“While we were at Heart Mountain, my father gained employment as an instructor at the U.S. Navy Language School in Boulder, Colorado, and he taught Japanese to U.S. military personnel.
“Being an infant then was a blessing. By sharing my story, I hope it can help future generations because children need protection in difficult times.”
Leave card courtesy of Takeda Family Papers, 1938-circa 2012, Manuscripts, Archives, and Special Collections, Washington State University Libraries, Pullman, WA. Photo: Terry K. Takeda held by his mother, Hisako, at Heart Mountain, WY, 1943. Photo collage by David Izu.
by Nancy Ukai
art direction: David Izu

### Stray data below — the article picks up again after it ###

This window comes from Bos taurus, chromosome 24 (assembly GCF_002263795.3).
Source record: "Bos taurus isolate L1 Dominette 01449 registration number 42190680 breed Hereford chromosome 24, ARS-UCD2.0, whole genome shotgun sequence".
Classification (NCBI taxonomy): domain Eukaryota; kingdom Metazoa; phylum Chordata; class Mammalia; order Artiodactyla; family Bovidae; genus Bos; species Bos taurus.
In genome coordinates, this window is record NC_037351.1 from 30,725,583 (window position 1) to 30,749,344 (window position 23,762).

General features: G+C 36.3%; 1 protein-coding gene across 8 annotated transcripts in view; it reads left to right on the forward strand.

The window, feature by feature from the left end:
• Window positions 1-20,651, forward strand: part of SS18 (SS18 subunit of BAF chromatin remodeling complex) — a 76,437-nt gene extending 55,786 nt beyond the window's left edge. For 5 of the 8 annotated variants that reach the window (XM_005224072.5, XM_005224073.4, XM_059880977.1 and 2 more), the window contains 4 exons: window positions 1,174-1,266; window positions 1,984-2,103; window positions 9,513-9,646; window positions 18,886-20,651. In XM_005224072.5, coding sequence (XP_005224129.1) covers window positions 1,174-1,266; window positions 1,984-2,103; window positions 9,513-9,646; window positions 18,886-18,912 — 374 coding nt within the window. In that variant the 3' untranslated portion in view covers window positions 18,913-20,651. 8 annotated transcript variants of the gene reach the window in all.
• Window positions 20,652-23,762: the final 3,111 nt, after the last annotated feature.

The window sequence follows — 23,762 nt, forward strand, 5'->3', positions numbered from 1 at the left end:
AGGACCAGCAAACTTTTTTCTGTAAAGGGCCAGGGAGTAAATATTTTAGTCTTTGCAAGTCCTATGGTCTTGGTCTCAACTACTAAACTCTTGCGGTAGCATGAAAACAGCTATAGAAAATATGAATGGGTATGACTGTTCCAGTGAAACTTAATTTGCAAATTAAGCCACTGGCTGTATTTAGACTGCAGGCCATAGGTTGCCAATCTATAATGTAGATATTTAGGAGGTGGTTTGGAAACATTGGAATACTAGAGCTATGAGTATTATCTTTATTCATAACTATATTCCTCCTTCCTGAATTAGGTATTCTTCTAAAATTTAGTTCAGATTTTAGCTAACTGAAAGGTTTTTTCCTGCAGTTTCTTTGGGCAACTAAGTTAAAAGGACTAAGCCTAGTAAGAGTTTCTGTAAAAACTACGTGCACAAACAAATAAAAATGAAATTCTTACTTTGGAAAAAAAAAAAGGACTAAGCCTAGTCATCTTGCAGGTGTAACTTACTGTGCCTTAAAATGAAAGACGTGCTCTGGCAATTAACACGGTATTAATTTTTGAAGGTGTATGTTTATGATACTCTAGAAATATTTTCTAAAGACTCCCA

Cover Images: Indefinite leave card courtesy of Paul Tomita, WRA images of Dianne Oki being photographed and fingerprinted, by Hikaru Iwasaki. Minidoka landscape courtesy of the Mitsuoka family collection.
Special thanks to:
Paul Tomita, Mabel Imai Tomita, Terry K. Takeda, Joni Kimoto, Lynn Fuchigami Parks, Keiji Sugiyama, Marie Sugiyama, Patti Hirahara, Dennis Tojo Bambauer, Sherrill Bambauer, Bernadette Johnson, Alisa Lynch, Manzanar National Historic Site, Densho, Martha Nakagawa, Rafu Shimpo, Keiki Fujita, Trevor Bond, Mark O’English, George and Frank C. Hirahara Photograph Collection of Heart Mountain, Wyoming 1943-1945, Manuscripts, Archives, and Special Collections, Washington State University Libraries, Cheryl Oestreicher, Robert C. Sims Collection on Minidoka and Japanese Americans, Boise State University, Dakota Russell, Heart Mountain Interpretive Center.
Supported in part by The National Park Service
Japanese American Confinement Sites grant program